In the connected TV market, the only thing that’s for certain is that no one knows what’s going to happen next.
At the Connected TV World Summit in London May 22 and 23, Strategy Analytics analyst David Mercer saw an industry “moving in multiple directions,” he said in a May 31 blog post. The firm is now planning a major study on emerging TV behaviors and ecosystem changes.
“The geographical, regulatory and cultural divides between the U.S. and Europe were as chasmic as ever, and never more so apparent than during the debate with U.S. pay TV operators Comcast, Cox and DirecTV at the end of Day One,” Mercer wrote.
“After eight hours of hearing about the success of emerging services like Roku, Viaplay, SF Anytime and Netflix, the U.S. cable industry came across as reactionary and indifferent to the changes swirling around it.”
While no one doubts that televisions are still the primary source of content, TV viewers are being broadly divided into one of two categories—the “lean-back loungers” and the “mobile snackers.”
In a Strategy Analytics study that asked consumers whether they’ve watched TV content or movies via the Internet over the last month, during the third quarter of 2012, 72 percent of people said they had (up from 62 percent in 2011), 66 percent said they’d used a connected TV setup (down from 84 percent in 2011), and 38 percent said they’d watched on a smartphone (down from 50 percent in 2011).
“The tablet is now the preferred TV consumption device for OTT video, beating both notebook and desktop PCs, connected TV devices and smartphones,” wrote Mercer.
Although as speakers at the event confirmed, Mercer continued, “Tablets can hardly be described as ‘mobile’ devices: 90 percent of this consumption is happening in the home.”
NPD Group reported in April that 87 percent of U.S. entertainment consumers say they use at least one screen while watching TV. Nearly 50 percent of the time, viewers are within reach of a tablet while watching. These viewers are now also being catered to with complementary content, and nearly 20 percent of those tablet users are either voting on something for the show or following or contributing to streams of comments.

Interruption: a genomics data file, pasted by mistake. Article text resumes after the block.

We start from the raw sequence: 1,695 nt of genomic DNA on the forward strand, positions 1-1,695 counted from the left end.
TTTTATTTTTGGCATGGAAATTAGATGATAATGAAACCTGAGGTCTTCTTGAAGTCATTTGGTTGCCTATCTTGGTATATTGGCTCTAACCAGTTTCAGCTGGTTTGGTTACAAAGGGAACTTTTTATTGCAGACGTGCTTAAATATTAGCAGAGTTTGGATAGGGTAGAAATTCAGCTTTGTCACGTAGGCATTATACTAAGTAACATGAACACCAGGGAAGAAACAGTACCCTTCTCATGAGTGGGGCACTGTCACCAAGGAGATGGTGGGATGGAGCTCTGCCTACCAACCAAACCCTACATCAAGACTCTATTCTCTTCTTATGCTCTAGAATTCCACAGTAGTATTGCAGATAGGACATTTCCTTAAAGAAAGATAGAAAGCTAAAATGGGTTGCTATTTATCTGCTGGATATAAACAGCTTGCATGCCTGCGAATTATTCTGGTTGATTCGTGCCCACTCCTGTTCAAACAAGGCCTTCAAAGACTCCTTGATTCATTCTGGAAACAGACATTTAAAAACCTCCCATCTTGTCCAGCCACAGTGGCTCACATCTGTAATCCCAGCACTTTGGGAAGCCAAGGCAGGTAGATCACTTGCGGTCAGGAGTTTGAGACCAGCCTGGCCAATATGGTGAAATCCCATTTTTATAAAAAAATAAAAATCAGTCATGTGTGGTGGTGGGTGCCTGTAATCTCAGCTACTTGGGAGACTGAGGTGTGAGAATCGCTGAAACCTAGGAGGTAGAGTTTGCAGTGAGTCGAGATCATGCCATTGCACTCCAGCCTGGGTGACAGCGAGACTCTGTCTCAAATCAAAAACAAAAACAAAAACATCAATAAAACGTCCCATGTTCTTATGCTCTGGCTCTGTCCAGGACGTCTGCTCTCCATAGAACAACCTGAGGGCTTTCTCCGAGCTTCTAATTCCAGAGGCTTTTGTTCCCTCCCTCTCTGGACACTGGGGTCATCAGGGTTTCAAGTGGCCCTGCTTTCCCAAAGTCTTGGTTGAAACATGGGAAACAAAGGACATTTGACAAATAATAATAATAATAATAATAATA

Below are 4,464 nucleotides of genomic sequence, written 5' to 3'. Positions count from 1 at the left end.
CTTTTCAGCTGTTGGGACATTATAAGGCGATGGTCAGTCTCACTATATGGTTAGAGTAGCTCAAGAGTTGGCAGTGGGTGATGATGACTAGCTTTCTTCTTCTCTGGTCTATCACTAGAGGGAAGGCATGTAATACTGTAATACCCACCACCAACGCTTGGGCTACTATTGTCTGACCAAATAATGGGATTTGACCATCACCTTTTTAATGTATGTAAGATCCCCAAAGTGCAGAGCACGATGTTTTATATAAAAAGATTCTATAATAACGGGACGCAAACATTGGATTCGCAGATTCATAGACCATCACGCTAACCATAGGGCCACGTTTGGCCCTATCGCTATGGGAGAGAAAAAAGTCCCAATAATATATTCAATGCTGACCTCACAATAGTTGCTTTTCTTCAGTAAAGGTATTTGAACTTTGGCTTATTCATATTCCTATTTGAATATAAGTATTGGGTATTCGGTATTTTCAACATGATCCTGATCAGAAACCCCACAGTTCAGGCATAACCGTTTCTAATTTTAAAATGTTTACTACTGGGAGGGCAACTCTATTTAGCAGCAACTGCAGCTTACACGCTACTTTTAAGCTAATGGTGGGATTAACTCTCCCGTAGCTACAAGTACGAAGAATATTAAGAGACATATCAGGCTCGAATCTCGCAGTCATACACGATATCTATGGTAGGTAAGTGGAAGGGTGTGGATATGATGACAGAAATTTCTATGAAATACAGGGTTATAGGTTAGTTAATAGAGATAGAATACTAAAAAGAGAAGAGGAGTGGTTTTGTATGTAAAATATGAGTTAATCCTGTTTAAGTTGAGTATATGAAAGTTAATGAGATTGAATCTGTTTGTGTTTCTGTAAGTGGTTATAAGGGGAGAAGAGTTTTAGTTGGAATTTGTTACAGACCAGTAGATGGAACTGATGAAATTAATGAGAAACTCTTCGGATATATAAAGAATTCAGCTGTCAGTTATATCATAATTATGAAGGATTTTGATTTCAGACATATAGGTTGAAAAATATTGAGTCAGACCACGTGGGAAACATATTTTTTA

Mercer added that at the event, by 10 a.m. on Day One, he’d lost track of the number of times he’d heard Netflix mentioned, though there was hardly any talk of Apple—”a stark contrast to last year.”
Apple CEO Tim Cook has repeated that televisions are in desperate need of being updated to the current decade, and that they’re an area of interest for Apple, but he’s promised nothing. That hasn’t stopped analysts from insisting Apple is at work on one and will deliver it soon. More optimistic bets were on 2012, but with that year behind us, 2013 is the new hope.
Apple will have some kind of competition from Samsung, which has had an app store for TV apps since January 2010. Foxconn, which assembles Apple’s iPhones and iPads, is reportedly looking to diversity its business, if not also offer hardware under its own brand. According to a May 28 report from Focus Taiwan, Foxconn, too, will offer flat-screen televisions.
At the D: All Things D event this week, Cook did say, though, that Apple isn’t interested in offering original content, but simply access to great content.
As for Netflix, the streaming service made a successful bet, with House of Cards, that original content could be its key to bringing in customers and boosting its brand. On April 22, it announced quarterly revenue of more than $1 billion—a first for the company—and an addition of more than 2 million subscribers during the quarter, bringing its total to 29.17 million.
On May 30, Netflix joined the Nasdaq 100 Index, replacing Perrigo.
In summary, the Connected TV World Summit highlighted the “many and varied perspectives” in the evolving space, said Mercer. “I would not want to suggest a clear thread emerged.”